Avocado with sauerkraut and sea salt (didn’t expect this one to taste so good!)
Grass-fed beef jerky bars (we enjoy “Mighty Bars” b/c they don’t have any soy or natural flavorings) with a piece of fruit
Small glass of broth and a handful of cherry tomatoes
Celery or carrots dipped into raw sprouted almond butter
A banana with a spoonful of coconut oil (a fantastic option in a pinch!)
When I prepare a meal I look at the plate to makes sure it has fat, protein, and carbohydrates. Most of the fat I consume usually comes from raw butter, ghee, and coconut oil. - and coconut oil. In a future blog entry I will get into the importance of fat but for now I’m hoping to convince you by letting you know it’s necessary for hormones, brain health and maintaining energy levels. The carbohydrates mostly come from the vegetables and fruits. Raw dairy and meat provide most of the protein. As I stated in the last entry, nutrition isn’t black and white so while dairy and meat provide some protein it also provides fat. In addition carbohydrates are also found in raw dairy. It’s important to understand that each food item provides more than one nutrient. Below are three nutrient-dense meals all made from just two chickens.
Meal #1- Coconut Oil Garlic Chicken with Baked Sweet Potatoes and Beets
Two soy free and pasture raised chickens if possible. Drizzle coconut oil all over the birds. Grind sea salt on top. Chop garlic and sprinkle over. Bake at 295F for 2.5-3 hours. Cut up sweet potatoes and beets (I don’t peel beets but you can if preferred), throw into glass baking dish. Pour coconut oil over sweet potatoes and beets. Place in oven when there is 1.5 hours left on the timer. This dish has actually been a favorite of any I have ever given guests and it is the easiest!
Meal #2- Chicken Salad
The reason I always make two chickens is to use one for chicken salad. Slice chicken off bones and chop meat into bite sized pieces. Mix in your own mayonnaise (it’s actually very easy to make with olive oil) or with Primal or Chosen Foods mayo. These two brands are the only two that I have found are made with avocado oil. All others have some sort of other oil added, usually canola or sunflower which are not optimal for human consumption. Chop celery and apples and mix into chicken and mayo. Of course you can add anything else you and your family prefer in your chicken salad. We add lots of red peppers because my son loves red peppers and it’s an easy way to get a vegetable in so I highly suggest trying to “sneak” one in.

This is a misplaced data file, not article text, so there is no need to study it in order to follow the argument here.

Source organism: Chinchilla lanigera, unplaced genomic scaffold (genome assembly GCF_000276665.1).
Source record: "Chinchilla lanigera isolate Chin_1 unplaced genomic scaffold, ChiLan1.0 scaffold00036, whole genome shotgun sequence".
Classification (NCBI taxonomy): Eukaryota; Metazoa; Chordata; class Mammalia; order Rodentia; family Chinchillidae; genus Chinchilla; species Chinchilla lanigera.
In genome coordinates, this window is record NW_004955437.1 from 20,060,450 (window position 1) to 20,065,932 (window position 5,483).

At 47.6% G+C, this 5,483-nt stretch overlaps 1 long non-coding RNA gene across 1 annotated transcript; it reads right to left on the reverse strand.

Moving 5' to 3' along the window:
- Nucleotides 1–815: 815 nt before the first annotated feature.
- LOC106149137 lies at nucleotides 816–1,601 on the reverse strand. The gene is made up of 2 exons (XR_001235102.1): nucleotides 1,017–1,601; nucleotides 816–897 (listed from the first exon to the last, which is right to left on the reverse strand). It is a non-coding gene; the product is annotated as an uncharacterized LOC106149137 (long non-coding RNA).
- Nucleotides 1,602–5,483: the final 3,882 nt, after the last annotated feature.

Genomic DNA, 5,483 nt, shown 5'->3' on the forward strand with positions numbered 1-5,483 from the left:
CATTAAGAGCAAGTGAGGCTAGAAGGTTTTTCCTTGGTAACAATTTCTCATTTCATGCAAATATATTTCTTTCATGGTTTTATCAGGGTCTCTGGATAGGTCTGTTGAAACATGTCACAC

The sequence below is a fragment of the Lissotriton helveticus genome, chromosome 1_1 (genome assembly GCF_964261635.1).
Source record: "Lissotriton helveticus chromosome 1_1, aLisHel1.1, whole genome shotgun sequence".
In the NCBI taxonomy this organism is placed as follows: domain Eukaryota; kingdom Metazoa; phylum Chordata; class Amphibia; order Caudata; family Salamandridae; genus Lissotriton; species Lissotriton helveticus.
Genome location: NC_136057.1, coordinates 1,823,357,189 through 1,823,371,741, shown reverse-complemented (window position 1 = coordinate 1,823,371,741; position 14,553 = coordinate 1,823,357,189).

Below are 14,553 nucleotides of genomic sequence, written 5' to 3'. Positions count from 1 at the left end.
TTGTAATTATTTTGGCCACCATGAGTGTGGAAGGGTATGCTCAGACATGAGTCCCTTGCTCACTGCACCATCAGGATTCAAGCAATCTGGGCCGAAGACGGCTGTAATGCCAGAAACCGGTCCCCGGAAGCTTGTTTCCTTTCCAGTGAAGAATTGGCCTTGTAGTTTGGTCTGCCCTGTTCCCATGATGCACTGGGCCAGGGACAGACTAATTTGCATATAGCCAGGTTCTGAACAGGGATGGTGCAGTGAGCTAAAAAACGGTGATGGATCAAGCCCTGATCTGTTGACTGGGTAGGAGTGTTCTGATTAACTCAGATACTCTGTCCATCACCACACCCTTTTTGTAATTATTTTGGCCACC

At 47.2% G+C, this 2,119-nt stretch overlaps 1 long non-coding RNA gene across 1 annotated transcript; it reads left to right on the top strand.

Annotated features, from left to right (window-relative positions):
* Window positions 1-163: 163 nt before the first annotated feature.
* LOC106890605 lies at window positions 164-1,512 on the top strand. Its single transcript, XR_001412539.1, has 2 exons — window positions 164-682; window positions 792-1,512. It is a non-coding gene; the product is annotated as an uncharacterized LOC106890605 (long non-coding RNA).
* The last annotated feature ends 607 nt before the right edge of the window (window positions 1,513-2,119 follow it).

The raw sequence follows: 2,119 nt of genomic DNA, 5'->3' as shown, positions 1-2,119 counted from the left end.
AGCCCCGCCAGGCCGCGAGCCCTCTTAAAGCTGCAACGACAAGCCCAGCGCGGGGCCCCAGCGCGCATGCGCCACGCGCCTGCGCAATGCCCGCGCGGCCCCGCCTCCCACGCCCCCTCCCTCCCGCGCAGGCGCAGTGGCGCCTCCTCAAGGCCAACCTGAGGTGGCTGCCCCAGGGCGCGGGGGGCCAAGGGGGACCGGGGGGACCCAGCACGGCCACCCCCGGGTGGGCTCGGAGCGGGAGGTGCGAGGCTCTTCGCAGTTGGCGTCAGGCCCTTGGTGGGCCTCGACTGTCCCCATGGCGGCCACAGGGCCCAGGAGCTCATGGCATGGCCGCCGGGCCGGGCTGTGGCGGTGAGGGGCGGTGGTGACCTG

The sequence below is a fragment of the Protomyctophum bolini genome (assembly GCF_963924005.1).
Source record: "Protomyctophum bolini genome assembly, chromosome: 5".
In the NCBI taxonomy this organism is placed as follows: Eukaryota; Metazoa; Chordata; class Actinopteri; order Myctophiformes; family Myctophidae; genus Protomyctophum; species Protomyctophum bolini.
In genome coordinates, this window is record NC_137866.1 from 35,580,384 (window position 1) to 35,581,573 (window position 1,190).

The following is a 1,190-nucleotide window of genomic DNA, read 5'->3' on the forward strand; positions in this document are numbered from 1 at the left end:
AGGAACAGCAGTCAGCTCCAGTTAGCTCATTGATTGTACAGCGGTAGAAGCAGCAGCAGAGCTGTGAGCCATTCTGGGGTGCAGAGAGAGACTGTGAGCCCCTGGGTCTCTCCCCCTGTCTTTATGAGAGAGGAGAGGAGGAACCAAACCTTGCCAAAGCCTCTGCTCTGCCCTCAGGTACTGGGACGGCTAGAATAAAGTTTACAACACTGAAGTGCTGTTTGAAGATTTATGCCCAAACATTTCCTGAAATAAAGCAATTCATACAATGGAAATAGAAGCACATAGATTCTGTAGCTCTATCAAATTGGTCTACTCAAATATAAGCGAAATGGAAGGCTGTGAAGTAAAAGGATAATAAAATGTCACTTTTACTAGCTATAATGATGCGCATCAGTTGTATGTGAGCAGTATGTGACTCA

Meal #3- Chicken Bone Broth with Fried Butter Potatoes
Take the bones of the chicken and throw the in a large soup pot. Fill the pot with water. Bring to a boil. Skim any scum off that has risen to the top. Add one tablespoon vinegar, some chopped celery and carrots. Simmer all day. Pour the broth over a strainer into your storage containers. About an hour before you take the broth off the stove, slice enough Yukon gold potatoes to satiate your family as well as have some for tomorrow’s breakfast or lunch. Put a few tablespoons of butter in a large pan. Once it is melted add the potatoes. Stir/flip every few minutes as they brown on each side. They are finished once all sides are browned. I enjoy adding Tessa Mae’s ketchup to the potatoes as it is one of the few I have found with quality ingredients.
Now you have at least a few days worth of nourishing snack and meal options. I’m hoping these ideas provide those of you who dislike cooking, or aren’t sure where to start, enough confidence to hop into the kitchen. If I, a “cook” who didn’t learn how to make basic pasta until age 19, can do it….so can you! Sometimes it only takes a little preparation and desire to make a small change. May the fork be with you!